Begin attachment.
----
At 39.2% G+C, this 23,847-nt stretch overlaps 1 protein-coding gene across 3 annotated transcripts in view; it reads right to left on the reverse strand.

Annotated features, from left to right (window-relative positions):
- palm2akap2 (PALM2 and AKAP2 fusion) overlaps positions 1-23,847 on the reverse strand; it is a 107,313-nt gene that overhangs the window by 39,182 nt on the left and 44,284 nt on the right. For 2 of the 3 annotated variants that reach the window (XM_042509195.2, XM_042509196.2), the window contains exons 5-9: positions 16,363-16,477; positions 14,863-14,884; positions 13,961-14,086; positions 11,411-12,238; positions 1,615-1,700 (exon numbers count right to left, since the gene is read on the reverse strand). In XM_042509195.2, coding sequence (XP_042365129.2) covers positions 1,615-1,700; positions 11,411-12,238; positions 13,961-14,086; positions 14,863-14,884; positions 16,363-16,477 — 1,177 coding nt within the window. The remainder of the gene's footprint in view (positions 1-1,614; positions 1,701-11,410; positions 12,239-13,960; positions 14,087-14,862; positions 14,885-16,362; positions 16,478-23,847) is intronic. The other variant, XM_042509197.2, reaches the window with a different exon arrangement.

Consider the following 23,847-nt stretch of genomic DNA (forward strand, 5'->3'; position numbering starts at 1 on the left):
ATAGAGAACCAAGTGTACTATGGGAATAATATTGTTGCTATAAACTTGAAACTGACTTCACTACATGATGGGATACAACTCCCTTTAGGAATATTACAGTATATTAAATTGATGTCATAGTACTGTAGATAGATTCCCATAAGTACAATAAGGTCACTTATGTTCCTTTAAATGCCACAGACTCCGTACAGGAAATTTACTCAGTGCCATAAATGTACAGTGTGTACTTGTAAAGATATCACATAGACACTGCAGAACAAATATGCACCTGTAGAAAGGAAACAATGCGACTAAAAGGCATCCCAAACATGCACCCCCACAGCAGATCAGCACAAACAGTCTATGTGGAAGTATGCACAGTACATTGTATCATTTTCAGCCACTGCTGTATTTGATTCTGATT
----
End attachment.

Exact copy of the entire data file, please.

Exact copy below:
At 39.2% G+C, this 23,847-nt stretch overlaps 1 protein-coding gene across 3 annotated transcripts in view; it reads right to left on the reverse strand.

Annotated features, from left to right (window-relative positions):
- palm2akap2 (PALM2 and AKAP2 fusion) overlaps positions 1-23,847 on the reverse strand; it is a 107,313-nt gene that overhangs the window by 39,182 nt on the left and 44,284 nt on the right. For 2 of the 3 annotated variants that reach the window (XM_042509195.2, XM_042509196.2), the window contains exons 5-9: positions 16,363-16,477; positions 14,863-14,884; positions 13,961-14,086; positions 11,411-12,238; positions 1,615-1,700 (exon numbers count right to left, since the gene is read on the reverse strand). In XM_042509195.2, coding sequence (XP_042365129.2) covers positions 1,615-1,700; positions 11,411-12,238; positions 13,961-14,086; positions 14,863-14,884; positions 16,363-16,477 — 1,177 coding nt within the window. The remainder of the gene's footprint in view (positions 1-1,614; positions 1,701-11,410; positions 12,239-13,960; positions 14,087-14,862; positions 14,885-16,362; positions 16,478-23,847) is intronic. The other variant, XM_042509197.2, reaches the window with a different exon arrangement.

Consider the following 23,847-nt stretch of genomic DNA (forward strand, 5'->3'; position numbering starts at 1 on the left):
ATAGAGAACCAAGTGTACTATGGGAATAATATTGTTGCTATAAACTTGAAACTGACTTCACTACATGATGGGATACAACTCCCTTTAGGAATATTACAGTATATTAAATTGATGTCATAGTACTGTAGATAGATTCCCATAAGTACAATAAGGTCACTTATGTTCCTTTAAATGCCACAGACTCCGTACAGGAAATTTACTCAGTGCCATAAATGTACAGTGTGTACTTGTAAAGATATCACATAGACACTGCAGAACAAATATGCACCTGTAGAAAGGAAACAATGCGACTAAAAGGCATCCCAAACATGCACCCCCACAGCAGATCAGCACAAACAGTCTATGTGGAAGTATGCACAGTACATTGTATCATTTTCAGCCACTGCTGTATTTGATTCTGATT